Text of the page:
April 16, 2006 – Chicago Tribune and other Syndicated Newspapers

Life Planners Put Finances in Perspective by Janet Kidd Stewart

If you grapple with balancing the demands of the day with planning for the future, you are not alone. This article provides real-life examples of how properly trained life planners help their clients be fiscally prudent while also realizing their big-picture dreams. “This is about inspiring people to live the best lives they can live,” says one of the life planners profiled. How does one find an adviser who looks into your soul before crafting an asset allocation strategy? “You can locate potential planners from a directory on the Kinder Institute’s website (” says the author. And be sure to “ask prospective life planners to describe in detail how they work with clients and whether they have any special training in life planning,” she adds. “Don’t be shy about asking advisers for specifics about how the life-planning approach changed their own lives. You may get some insight into where they’re coming from. If you hear stammering, head for the exits,” the author cautions. Read the entire article now.

February 2006 – Wealth Manager magazine

Got Your Number? by Ellen Uzelac

“Books can make you think about money, and how it relates to your life, in new ways,” says the writer. “Often, unfortunately, these are the wrong ways…” But Lee Eisenberg’s book, The Number,  belongs alongside Malcolm Gladwell’s Blink and Steven Levitt’s Freakonomics, she says. “Think of The Number not as a financial how-to guide but as a call to arms.” According to the author, here is a key question you really need to answer before you ever sit down with a financial planner: What do I want to do and how much money do I need to do it? The author relates his experience of meeting George Kinder, CFP®, and of taking his 2-day workshop called The Seven Stages of Money Maturity. “I was profoundly moved by his intelligence and how right he was, at least theoretically, about what we really need to be thinking about before we can be worrying about how much money we need.” At the end of the book, Eisenberg offers a financial formula for coming up with “your number” proffered by none other than George Kinder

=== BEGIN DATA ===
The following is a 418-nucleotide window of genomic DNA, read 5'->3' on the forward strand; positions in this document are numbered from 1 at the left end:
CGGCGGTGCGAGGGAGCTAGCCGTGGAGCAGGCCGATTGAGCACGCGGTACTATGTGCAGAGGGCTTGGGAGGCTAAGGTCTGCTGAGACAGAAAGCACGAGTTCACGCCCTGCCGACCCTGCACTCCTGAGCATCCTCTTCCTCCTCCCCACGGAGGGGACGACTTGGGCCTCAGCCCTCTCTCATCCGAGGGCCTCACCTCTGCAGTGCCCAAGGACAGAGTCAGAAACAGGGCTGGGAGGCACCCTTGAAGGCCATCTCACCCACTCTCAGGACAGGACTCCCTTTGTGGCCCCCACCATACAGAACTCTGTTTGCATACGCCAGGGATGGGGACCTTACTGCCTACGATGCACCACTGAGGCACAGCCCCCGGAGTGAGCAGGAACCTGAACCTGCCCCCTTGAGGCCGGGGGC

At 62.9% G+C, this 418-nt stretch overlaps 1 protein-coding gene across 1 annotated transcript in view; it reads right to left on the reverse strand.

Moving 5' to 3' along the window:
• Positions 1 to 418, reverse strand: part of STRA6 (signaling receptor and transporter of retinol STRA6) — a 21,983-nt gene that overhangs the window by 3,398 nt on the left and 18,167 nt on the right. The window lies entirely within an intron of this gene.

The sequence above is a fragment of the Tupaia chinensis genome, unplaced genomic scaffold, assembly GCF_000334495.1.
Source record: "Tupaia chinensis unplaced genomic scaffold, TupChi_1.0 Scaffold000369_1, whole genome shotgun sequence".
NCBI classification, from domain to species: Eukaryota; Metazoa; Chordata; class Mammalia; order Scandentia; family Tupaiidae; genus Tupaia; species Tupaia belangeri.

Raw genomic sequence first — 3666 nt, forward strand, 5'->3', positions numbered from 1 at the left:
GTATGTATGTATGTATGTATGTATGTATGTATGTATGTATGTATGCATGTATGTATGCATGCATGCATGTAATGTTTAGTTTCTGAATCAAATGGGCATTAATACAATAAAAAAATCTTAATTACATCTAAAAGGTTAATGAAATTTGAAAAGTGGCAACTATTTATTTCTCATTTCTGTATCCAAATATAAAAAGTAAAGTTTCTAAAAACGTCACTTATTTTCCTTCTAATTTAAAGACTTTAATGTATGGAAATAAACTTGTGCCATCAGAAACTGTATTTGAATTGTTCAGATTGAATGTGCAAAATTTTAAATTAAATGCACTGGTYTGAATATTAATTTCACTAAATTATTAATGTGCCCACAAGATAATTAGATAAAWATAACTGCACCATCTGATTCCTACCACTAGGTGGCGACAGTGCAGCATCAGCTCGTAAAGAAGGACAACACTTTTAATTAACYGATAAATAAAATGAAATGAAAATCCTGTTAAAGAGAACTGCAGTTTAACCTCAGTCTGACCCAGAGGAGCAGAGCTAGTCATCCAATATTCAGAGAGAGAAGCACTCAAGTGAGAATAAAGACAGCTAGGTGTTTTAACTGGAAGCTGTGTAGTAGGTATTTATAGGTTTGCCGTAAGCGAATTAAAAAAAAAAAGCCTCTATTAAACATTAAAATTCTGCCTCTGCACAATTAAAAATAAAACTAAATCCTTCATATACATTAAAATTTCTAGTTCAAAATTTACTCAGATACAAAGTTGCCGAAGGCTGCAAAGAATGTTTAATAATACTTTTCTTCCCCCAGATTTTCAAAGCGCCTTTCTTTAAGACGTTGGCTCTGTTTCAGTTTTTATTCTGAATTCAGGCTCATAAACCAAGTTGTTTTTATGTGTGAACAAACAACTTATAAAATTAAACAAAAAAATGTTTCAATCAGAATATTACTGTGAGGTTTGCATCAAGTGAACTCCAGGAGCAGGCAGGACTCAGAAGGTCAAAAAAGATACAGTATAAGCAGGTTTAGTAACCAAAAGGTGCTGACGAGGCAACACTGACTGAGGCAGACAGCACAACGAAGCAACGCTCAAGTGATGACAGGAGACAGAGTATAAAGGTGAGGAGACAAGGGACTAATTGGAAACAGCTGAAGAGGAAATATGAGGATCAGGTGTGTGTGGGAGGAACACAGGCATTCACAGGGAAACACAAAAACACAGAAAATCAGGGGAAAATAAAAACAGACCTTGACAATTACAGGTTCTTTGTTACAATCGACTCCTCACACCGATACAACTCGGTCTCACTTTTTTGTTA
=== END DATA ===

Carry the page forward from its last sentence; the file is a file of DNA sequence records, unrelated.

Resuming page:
January 9, 2006 – TIME magazine, Inside Business

The Rest of Your Life by Lee Eisenberg Planning isn’t only about finances. It’s also about your search for meaning Money–and how much of it you have saved–is usually the first thing people think of when they plan for retirement. But planners these days look beyond finances and ask instead about a client’s dreams for the future. In a new book, The Number: A Completely Different Way to Think About the Rest of Your Life, Lee Eisenberg explores how you can shape your financial future so you will be able to achieve and afford what you value most. We offer an excerpt: Article

January 4, 2006 – Finance

Working past 60 is not always about the money by Gayle Ronan “We tend to think of retirement as playing golf in Florida. But when people talk about what they want to do with the rest of their lives, that rarely comes up,” says Kinder.  His work led him away from emphasizing the monetary aspect of retirement planning — the formulaic “you must have this amount saved by such and such a date to have this amount of income for retirement” — to focusing on what people are actually living for.  Article